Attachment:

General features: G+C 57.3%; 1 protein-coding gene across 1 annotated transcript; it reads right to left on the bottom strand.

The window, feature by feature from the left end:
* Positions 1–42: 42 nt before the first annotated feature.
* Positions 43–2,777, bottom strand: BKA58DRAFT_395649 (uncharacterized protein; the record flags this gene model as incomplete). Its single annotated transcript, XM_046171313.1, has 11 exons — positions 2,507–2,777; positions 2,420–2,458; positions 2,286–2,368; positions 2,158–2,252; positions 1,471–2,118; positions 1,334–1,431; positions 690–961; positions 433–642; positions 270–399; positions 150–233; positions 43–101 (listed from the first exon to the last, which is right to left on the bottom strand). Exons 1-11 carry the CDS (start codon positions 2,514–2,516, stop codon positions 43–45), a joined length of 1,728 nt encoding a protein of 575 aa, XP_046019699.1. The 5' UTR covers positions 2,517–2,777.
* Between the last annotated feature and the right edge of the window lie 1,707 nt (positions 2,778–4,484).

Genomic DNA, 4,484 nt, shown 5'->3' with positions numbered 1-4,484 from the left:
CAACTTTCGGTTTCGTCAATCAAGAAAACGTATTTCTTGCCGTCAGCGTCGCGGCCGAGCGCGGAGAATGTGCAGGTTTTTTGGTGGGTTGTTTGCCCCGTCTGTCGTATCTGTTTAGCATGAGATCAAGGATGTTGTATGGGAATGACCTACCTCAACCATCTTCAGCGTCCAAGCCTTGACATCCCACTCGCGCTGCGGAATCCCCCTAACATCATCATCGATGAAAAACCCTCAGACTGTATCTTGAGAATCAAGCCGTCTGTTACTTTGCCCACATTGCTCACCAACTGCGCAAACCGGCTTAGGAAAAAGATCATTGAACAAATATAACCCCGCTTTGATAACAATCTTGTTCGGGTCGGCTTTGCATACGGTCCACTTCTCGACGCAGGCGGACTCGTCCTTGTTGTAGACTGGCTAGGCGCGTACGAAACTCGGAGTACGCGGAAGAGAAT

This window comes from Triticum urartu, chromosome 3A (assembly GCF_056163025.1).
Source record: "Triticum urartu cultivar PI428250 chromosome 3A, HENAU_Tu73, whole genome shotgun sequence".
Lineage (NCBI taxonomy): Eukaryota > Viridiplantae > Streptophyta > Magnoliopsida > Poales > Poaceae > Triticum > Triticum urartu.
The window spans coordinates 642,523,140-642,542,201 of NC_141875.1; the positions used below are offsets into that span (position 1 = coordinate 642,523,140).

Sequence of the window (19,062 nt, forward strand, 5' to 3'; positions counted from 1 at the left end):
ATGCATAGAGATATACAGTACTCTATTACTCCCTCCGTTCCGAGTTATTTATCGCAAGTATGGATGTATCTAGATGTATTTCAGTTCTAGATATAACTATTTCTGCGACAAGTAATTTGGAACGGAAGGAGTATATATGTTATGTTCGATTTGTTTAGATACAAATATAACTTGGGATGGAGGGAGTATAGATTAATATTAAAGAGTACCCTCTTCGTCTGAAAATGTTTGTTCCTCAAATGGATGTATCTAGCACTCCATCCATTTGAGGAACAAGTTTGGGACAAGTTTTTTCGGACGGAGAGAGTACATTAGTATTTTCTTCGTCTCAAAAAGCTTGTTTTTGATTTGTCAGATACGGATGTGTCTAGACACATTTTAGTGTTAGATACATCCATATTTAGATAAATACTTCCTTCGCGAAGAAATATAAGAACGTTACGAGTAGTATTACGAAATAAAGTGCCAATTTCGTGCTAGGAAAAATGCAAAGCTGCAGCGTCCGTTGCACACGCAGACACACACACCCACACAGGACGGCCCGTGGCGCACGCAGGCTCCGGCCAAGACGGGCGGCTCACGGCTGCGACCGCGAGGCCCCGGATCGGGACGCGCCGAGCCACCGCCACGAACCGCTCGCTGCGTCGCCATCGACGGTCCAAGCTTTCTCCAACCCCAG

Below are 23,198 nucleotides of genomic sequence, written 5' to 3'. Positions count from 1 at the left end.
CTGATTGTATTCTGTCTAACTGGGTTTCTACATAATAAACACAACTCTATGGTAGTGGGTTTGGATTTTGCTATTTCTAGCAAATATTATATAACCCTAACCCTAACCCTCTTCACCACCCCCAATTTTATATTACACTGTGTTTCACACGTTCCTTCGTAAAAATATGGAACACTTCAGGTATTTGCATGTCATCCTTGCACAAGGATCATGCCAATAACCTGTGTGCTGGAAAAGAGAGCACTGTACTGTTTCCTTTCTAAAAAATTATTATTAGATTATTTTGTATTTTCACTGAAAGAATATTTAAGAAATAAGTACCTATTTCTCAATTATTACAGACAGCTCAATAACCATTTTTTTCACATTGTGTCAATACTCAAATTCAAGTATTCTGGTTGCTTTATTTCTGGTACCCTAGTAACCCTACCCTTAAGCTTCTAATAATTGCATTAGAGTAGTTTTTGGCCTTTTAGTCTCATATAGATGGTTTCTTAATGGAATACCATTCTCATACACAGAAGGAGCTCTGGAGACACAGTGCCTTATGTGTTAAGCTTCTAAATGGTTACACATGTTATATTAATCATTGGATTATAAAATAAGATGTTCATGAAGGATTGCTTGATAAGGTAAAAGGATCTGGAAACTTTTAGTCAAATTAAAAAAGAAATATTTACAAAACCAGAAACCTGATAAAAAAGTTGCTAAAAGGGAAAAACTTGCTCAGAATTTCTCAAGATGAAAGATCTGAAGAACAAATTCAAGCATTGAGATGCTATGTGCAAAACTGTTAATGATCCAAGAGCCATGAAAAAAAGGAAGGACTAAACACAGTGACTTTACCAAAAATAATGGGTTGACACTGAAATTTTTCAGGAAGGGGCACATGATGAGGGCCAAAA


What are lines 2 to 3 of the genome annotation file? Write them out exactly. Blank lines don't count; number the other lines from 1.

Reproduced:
The window, feature by feature from the left end:
* Positions 1–42: 42 nt before the first annotated feature.